The earth also is defiled under the inhabitants thereof; because they have transgressed the laws, changed the ordinance, broken the everlasting covenant. – Isaiah 24:5
Symbolism substitutes one thing to represent another. There is always “this” that stands in the place of “that.” The value of the symbol is in teaching about “that” by employing “this” as a teaching tool.
In temple symbolism, the “this” used has no real value, but “that” holds eternal value. If an unbelieving person obtains access to “this” temple symbol, but fails to understand its relationship to “that” which is eternal, they have nothing of value. Likewise, when the symbol “this” has no meaning for those who believe in the temple, then it fails to have any value for the believer as well.
Like the parables Christ taught, temple rites have always used symbols to use “this” act or performance in order to reveal truths about “that” which is eternal. Temples are a great storehouse of symbolism, or one great parable used to teach truths about God. For example, under the Law of Moses, the rites of animal sacrifice required for various sins and cleansings were used to teach about the future sacrifice of a Redeemer.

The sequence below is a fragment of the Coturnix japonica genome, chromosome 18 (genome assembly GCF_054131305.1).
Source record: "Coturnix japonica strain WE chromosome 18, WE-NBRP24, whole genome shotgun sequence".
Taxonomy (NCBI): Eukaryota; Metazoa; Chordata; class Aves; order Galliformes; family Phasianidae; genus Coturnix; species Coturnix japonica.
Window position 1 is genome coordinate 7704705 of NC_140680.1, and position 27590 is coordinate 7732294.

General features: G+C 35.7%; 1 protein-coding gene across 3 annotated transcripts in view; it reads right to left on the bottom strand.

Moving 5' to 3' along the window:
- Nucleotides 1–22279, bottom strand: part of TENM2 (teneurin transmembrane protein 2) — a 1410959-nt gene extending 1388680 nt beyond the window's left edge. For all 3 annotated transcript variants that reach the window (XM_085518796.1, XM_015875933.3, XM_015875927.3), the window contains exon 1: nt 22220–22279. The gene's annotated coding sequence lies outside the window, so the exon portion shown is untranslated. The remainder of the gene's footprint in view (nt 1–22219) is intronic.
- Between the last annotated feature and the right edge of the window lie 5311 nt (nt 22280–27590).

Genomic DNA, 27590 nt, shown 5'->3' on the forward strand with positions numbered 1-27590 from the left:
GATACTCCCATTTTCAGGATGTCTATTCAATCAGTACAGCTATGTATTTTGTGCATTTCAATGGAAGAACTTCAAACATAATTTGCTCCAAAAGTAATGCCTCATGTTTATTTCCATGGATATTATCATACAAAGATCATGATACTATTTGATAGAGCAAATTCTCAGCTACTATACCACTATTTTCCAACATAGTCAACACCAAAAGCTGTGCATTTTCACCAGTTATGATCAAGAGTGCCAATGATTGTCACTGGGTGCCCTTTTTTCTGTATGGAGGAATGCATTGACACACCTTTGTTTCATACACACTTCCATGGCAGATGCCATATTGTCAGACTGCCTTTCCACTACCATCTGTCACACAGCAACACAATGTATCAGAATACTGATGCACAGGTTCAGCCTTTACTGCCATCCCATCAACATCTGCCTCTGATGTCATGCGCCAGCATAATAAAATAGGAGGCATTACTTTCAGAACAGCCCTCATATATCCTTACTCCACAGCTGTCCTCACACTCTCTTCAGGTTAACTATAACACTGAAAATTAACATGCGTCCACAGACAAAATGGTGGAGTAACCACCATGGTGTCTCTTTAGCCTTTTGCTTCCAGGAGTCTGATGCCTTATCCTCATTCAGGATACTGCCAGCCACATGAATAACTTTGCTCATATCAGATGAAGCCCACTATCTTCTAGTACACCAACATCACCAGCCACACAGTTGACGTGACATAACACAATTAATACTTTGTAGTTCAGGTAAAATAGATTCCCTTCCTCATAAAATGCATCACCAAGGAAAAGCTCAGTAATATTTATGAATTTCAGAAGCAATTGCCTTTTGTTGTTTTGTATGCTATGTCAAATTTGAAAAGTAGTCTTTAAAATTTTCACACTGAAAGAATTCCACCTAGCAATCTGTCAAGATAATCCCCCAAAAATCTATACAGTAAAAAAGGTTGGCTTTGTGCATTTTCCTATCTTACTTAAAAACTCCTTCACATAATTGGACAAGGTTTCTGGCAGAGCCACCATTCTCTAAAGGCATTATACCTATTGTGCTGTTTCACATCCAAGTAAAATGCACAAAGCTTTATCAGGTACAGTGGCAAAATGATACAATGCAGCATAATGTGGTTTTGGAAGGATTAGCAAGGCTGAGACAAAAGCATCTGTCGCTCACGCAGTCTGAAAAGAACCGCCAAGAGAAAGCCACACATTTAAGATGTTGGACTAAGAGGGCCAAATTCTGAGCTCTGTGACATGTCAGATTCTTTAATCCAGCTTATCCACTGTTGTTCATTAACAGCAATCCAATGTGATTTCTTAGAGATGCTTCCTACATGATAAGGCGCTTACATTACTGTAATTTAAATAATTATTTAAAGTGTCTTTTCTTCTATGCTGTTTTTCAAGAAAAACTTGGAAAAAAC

In a temple ceremony, a veil is used as a symbol to separate the initiate from the Lord. (This) is a symbol of the division between heaven and earth, between time and eternity, or between the sacred and the commonplace. Beyond the veil are the angels, gods and spirits (that). Here there are mortals.
The man was created first for a reason. He was also given dominion and governance over this world for the same reason. This was not for his sake, but to save this creation. The man needed to be accountable and responsible for everything in the creation, and for what would happen here. He had to be given rule so that he would be the accountable party for the fall. This, in turn, results in his redemption also redeeming everything under his dominion also from the fall.
Compare and contrast the above with the response from the Bloggernacle: